Isn’t it stunning that the Big Ten, with Kevin Warren recently succeeding Jim Delany as commissioner, has not given Turgeon at least public reprimand for getting so personal with Ohio State and the officials over an extended period?
Maybe his penalty will be having to look every official in the eyeballs and then deal with them. Teammates fight for one another, and so do officials.
It was Holtmann who brought up the issue at the tail end of the news conference.
For the record, Wesson is averaging 3.1 fouls per game, has fouled out of two games and has finished games with four fouls 10 times. He had four fouls in the first game against Maryland and three Sunday.
“I continue to take issue with the comments,” Holtmann said. “I have a ton of respect for Mark and the Maryland team and the Maryland program, but I just continue to take issue with the way he characterized Kaleb’s play. I just think it’s inappropriate. I’ve never seen this much conversation after a loss.”
Maryland, he said, was guilty of flopping against Wesson several times in the first game between the teams and got away with it. He said the second game could hardly be termed physical.
Wesson had monumental problems with fouling last season, when he fouled out of five games and averaged 3.2 fouls.
Several times he let anger overcome him after some calls, which brought about even more fouls when he threw around his weight in frustration.
“I understand there’s probably some maneuvering in terms of the next game they play, but no one is scrutinized more in terms of officiating than Kaleb Wesson,” Holtmann said. “When we played in College Park, they flopped a couple times and it was called and we shot a free throw on it. We showed that could be the case again. He’s adjusted, but he is scrutinized as much as anybody in this league when it comes to officiating and he’s had to adjust.”
Wesson has sat down with Holtmann and assistants to pick apart his every move on video in an effort to cut down on his fouls.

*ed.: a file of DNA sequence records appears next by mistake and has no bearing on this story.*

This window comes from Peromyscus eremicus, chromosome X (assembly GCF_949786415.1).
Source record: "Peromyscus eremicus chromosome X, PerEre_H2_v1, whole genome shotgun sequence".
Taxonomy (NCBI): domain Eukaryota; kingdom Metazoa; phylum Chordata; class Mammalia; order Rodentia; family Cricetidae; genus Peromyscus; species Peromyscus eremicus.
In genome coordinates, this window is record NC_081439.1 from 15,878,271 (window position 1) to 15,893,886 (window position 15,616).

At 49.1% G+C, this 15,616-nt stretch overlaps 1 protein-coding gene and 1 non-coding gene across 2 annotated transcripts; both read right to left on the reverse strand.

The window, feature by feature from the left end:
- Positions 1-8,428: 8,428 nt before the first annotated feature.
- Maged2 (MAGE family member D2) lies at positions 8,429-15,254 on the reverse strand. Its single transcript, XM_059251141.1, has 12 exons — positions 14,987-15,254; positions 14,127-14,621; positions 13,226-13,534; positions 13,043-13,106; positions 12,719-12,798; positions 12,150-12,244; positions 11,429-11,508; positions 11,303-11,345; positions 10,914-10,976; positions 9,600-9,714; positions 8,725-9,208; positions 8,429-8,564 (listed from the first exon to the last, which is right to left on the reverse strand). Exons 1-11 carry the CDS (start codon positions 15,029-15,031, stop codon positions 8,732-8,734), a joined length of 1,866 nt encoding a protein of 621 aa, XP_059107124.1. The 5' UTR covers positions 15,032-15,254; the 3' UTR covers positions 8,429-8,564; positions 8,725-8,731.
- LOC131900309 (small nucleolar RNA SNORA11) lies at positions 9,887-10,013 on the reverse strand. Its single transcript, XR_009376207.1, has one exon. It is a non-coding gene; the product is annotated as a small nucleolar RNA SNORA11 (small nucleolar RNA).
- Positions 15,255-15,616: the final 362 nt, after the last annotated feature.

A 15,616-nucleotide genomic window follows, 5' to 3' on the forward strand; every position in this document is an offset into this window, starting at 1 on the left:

Holtmann said Wesson is difficult to officiate because of his size. He stands 6 feet 9 and weights in the neighborhood of 255 pounds.
“The kid deserves some credit for being in less foul trouble than what he is this year,’’ he said. “There’s a fine line, because we always want him to be physical but at times physical play can result in offensive fouls. His technique has been outstanding. His technique was very good in that game (Sunday).”
There also were updates on freshman point guard DJ Carton (out for mental health issues) and junior forward Kyle Young (right high ankle sprain).
Carton has returned to campus and is taking classes, but has not rejoined the team in any capacity. There is no timetable on his return.
Young will participate in the team’s shoot-around the day of the Nebraska game, and that’s when it will be determined if he can play. He has been listed as day to day, but was limited in practice before the injury and wore a stabilizing boot off the court to take pressure off one leg.
Holtmann said Young has a “significant’’ injury.
Practices has been affected by the loss of Carton, Young, Musa Jallow (ankle surgery) and California transfer Justice Sueing (foot surgery) to the point where assistant Jake Diebler has been forced to put on a uniform and play.
That’s why Holtmann is a little spooked having to play at Nebraska with so many manpower challenges.
“We have to be tough and have to have a better response in the moment,’’ he said. “We’re going to experience adversity. We have to have a tougher mindset – (be) more mature. The older guys have to step forward.’’